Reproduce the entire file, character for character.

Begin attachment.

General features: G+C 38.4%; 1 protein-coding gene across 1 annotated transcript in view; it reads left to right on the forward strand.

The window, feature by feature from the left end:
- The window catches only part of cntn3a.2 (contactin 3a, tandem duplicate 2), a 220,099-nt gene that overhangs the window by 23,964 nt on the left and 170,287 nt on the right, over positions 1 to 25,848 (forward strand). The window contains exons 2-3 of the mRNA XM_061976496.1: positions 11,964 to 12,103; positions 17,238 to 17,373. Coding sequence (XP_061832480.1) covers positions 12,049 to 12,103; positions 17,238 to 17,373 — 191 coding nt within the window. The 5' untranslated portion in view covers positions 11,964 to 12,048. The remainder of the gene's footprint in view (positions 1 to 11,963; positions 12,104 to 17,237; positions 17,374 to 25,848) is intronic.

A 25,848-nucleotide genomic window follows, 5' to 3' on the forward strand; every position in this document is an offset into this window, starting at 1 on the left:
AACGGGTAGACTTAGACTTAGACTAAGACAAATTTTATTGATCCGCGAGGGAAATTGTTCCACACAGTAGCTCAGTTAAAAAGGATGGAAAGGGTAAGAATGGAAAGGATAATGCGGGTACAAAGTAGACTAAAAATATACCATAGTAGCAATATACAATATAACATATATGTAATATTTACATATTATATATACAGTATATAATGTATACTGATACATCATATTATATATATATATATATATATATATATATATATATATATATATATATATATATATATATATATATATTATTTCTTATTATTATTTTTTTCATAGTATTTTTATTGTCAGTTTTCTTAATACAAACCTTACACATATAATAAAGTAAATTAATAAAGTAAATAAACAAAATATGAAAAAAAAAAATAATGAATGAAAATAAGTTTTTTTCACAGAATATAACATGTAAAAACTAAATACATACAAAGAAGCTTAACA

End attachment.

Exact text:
General features: G+C 38.4%; 1 protein-coding gene across 1 annotated transcript in view; it reads left to right on the forward strand.

The window, feature by feature from the left end:
- The window catches only part of cntn3a.2 (contactin 3a, tandem duplicate 2), a 220,099-nt gene that overhangs the window by 23,964 nt on the left and 170,287 nt on the right, over positions 1 to 25,848 (forward strand). The window contains exons 2-3 of the mRNA XM_061976496.1: positions 11,964 to 12,103; positions 17,238 to 17,373. Coding sequence (XP_061832480.1) covers positions 12,049 to 12,103; positions 17,238 to 17,373 — 191 coding nt within the window. The 5' untranslated portion in view covers positions 11,964 to 12,048. The remainder of the gene's footprint in view (positions 1 to 11,963; positions 12,104 to 17,237; positions 17,374 to 25,848) is intronic.

A 25,848-nucleotide genomic window follows, 5' to 3' on the forward strand; every position in this document is an offset into this window, starting at 1 on the left:
AACGGGTAGACTTAGACTTAGACTAAGACAAATTTTATTGATCCGCGAGGGAAATTGTTCCACACAGTAGCTCAGTTAAAAAGGATGGAAAGGGTAAGAATGGAAAGGATAATGCGGGTACAAAGTAGACTAAAAATATACCATAGTAGCAATATACAATATAACATATATGTAATATTTACATATTATATATACAGTATATAATGTATACTGATACATCATATTATATATATATATATATATATATATATATATATATATATATATATATATATATATATATATATATATTATTTCTTATTATTATTTTTTTCATAGTATTTTTATTGTCAGTTTTCTTAATACAAACCTTACACATATAATAAAGTAAATTAATAAAGTAAATAAACAAAATATGAAAAAAAAAAATAATGAATGAAAATAAGTTTTTTTCACAGAATATAACATGTAAAAACTAAATACATACAAAGAAGCTTAACA